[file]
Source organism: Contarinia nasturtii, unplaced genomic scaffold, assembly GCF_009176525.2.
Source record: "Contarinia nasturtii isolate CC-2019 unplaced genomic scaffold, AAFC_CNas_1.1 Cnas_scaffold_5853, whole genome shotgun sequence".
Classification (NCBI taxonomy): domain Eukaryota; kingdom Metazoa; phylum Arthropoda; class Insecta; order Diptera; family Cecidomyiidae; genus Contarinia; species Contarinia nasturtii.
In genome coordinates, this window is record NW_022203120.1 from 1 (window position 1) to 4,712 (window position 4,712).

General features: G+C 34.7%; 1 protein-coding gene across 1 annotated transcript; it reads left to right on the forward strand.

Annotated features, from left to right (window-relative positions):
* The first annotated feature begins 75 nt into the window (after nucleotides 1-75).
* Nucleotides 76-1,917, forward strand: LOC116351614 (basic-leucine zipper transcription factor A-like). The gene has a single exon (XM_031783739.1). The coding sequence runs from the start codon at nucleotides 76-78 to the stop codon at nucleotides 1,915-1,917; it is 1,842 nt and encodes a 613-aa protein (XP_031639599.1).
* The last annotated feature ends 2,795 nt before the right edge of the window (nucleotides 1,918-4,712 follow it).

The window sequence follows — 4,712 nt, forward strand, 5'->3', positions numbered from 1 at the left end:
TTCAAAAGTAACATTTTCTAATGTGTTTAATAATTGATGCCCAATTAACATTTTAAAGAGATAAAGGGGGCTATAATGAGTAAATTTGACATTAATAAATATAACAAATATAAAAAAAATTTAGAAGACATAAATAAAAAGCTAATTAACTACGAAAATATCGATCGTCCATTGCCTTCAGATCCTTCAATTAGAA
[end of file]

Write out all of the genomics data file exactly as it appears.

Source organism: Contarinia nasturtii, unplaced genomic scaffold, assembly GCF_009176525.2.
Source record: "Contarinia nasturtii isolate CC-2019 unplaced genomic scaffold, AAFC_CNas_1.1 Cnas_scaffold_5853, whole genome shotgun sequence".
Classification (NCBI taxonomy): domain Eukaryota; kingdom Metazoa; phylum Arthropoda; class Insecta; order Diptera; family Cecidomyiidae; genus Contarinia; species Contarinia nasturtii.
In genome coordinates, this window is record NW_022203120.1 from 1 (window position 1) to 4,712 (window position 4,712).

General features: G+C 34.7%; 1 protein-coding gene across 1 annotated transcript; it reads left to right on the forward strand.

Annotated features, from left to right (window-relative positions):
* The first annotated feature begins 75 nt into the window (after nucleotides 1-75).
* Nucleotides 76-1,917, forward strand: LOC116351614 (basic-leucine zipper transcription factor A-like). The gene has a single exon (XM_031783739.1). The coding sequence runs from the start codon at nucleotides 76-78 to the stop codon at nucleotides 1,915-1,917; it is 1,842 nt and encodes a 613-aa protein (XP_031639599.1).
* The last annotated feature ends 2,795 nt before the right edge of the window (nucleotides 1,918-4,712 follow it).

The window sequence follows — 4,712 nt, forward strand, 5'->3', positions numbered from 1 at the left end:
TTCAAAAGTAACATTTTCTAATGTGTTTAATAATTGATGCCCAATTAACATTTTAAAGAGATAAAGGGGGCTATAATGAGTAAATTTGACATTAATAAATATAACAAATATAAAAAAAATTTAGAAGACATAAATAAAAAGCTAATTAACTACGAAAATATCGATCGTCCATTGCCTTCAGATCCTTCAATTAGAA